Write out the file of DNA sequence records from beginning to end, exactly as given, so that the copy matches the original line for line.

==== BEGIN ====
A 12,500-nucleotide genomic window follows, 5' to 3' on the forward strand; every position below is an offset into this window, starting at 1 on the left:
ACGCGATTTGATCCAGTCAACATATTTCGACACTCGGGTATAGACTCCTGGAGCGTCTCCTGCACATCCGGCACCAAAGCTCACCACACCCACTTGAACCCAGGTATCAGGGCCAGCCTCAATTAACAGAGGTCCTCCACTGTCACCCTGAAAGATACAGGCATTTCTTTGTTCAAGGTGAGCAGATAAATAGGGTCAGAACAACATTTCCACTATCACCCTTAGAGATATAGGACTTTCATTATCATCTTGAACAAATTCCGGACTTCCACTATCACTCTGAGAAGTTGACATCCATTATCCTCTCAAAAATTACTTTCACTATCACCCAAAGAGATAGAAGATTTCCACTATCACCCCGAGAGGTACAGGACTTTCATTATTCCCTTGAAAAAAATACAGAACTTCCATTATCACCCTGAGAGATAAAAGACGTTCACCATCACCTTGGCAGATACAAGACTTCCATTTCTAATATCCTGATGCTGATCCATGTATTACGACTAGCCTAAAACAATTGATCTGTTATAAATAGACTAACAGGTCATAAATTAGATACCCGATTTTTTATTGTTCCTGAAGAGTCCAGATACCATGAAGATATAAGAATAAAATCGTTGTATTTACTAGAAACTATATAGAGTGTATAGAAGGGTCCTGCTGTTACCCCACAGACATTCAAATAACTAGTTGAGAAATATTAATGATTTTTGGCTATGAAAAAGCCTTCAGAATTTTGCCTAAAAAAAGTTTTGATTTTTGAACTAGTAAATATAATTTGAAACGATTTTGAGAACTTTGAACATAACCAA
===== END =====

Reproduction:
A 12,500-nucleotide genomic window follows, 5' to 3' on the forward strand; every position below is an offset into this window, starting at 1 on the left:
ACGCGATTTGATCCAGTCAACATATTTCGACACTCGGGTATAGACTCCTGGAGCGTCTCCTGCACATCCGGCACCAAAGCTCACCACACCCACTTGAACCCAGGTATCAGGGCCAGCCTCAATTAACAGAGGTCCTCCACTGTCACCCTGAAAGATACAGGCATTTCTTTGTTCAAGGTGAGCAGATAAATAGGGTCAGAACAACATTTCCACTATCACCCTTAGAGATATAGGACTTTCATTATCATCTTGAACAAATTCCGGACTTCCACTATCACTCTGAGAAGTTGACATCCATTATCCTCTCAAAAATTACTTTCACTATCACCCAAAGAGATAGAAGATTTCCACTATCACCCCGAGAGGTACAGGACTTTCATTATTCCCTTGAAAAAAATACAGAACTTCCATTATCACCCTGAGAGATAAAAGACGTTCACCATCACCTTGGCAGATACAAGACTTCCATTTCTAATATCCTGATGCTGATCCATGTATTACGACTAGCCTAAAACAATTGATCTGTTATAAATAGACTAACAGGTCATAAATTAGATACCCGATTTTTTATTGTTCCTGAAGAGTCCAGATACCATGAAGATATAAGAATAAAATCGTTGTATTTACTAGAAACTATATAGAGTGTATAGAAGGGTCCTGCTGTTACCCCACAGACATTCAAATAACTAGTTGAGAAATATTAATGATTTTTGGCTATGAAAAAGCCTTCAGAATTTTGCCTAAAAAAAGTTTTGATTTTTGAACTAGTAAATATAATTTGAAACGATTTTGAGAACTTTGAACATAACCAA